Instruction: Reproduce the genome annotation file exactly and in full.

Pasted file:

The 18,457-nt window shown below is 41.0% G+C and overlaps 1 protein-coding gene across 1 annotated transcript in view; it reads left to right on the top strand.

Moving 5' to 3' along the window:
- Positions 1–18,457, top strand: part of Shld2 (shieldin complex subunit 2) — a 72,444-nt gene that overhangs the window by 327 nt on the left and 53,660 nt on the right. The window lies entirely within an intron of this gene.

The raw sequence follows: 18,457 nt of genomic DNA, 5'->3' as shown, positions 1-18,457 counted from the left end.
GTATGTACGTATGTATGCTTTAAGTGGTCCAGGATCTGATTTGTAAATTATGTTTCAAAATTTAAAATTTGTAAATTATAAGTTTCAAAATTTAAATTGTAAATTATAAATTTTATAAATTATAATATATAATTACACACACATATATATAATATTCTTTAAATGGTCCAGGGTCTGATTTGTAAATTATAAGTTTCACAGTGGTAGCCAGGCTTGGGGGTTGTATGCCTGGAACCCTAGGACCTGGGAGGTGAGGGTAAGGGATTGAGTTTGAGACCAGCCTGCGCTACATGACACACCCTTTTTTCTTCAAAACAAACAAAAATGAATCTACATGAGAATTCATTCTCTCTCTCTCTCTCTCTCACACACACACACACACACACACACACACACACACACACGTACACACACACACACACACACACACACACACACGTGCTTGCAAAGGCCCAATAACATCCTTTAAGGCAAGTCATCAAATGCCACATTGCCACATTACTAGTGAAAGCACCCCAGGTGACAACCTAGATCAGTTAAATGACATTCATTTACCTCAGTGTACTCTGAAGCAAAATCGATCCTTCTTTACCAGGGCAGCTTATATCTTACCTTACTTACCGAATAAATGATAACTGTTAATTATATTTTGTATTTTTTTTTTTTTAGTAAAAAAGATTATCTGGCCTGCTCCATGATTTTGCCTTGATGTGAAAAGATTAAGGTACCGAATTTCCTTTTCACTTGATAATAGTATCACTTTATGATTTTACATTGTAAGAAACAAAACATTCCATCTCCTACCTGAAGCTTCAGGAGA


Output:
The 18,457-nt window shown below is 41.0% G+C and overlaps 1 protein-coding gene across 1 annotated transcript in view; it reads left to right on the top strand.

Moving 5' to 3' along the window:
- Positions 1–18,457, top strand: part of Shld2 (shieldin complex subunit 2) — a 72,444-nt gene that overhangs the window by 327 nt on the left and 53,660 nt on the right. The window lies entirely within an intron of this gene.

The raw sequence follows: 18,457 nt of genomic DNA, 5'->3' as shown, positions 1-18,457 counted from the left end.
GTATGTACGTATGTATGCTTTAAGTGGTCCAGGATCTGATTTGTAAATTATGTTTCAAAATTTAAAATTTGTAAATTATAAGTTTCAAAATTTAAATTGTAAATTATAAATTTTATAAATTATAATATATAATTACACACACATATATATAATATTCTTTAAATGGTCCAGGGTCTGATTTGTAAATTATAAGTTTCACAGTGGTAGCCAGGCTTGGGGGTTGTATGCCTGGAACCCTAGGACCTGGGAGGTGAGGGTAAGGGATTGAGTTTGAGACCAGCCTGCGCTACATGACACACCCTTTTTTCTTCAAAACAAACAAAAATGAATCTACATGAGAATTCATTCTCTCTCTCTCTCTCTCTCACACACACACACACACACACACACACACACACACACACGTACACACACACACACACACACACACACACACACGTGCTTGCAAAGGCCCAATAACATCCTTTAAGGCAAGTCATCAAATGCCACATTGCCACATTACTAGTGAAAGCACCCCAGGTGACAACCTAGATCAGTTAAATGACATTCATTTACCTCAGTGTACTCTGAAGCAAAATCGATCCTTCTTTACCAGGGCAGCTTATATCTTACCTTACTTACCGAATAAATGATAACTGTTAATTATATTTTGTATTTTTTTTTTTTTAGTAAAAAAGATTATCTGGCCTGCTCCATGATTTTGCCTTGATGTGAAAAGATTAAGGTACCGAATTTCCTTTTCACTTGATAATAGTATCACTTTATGATTTTACATTGTAAGAAACAAAACATTCCATCTCCTACCTGAAGCTTCAGGAGA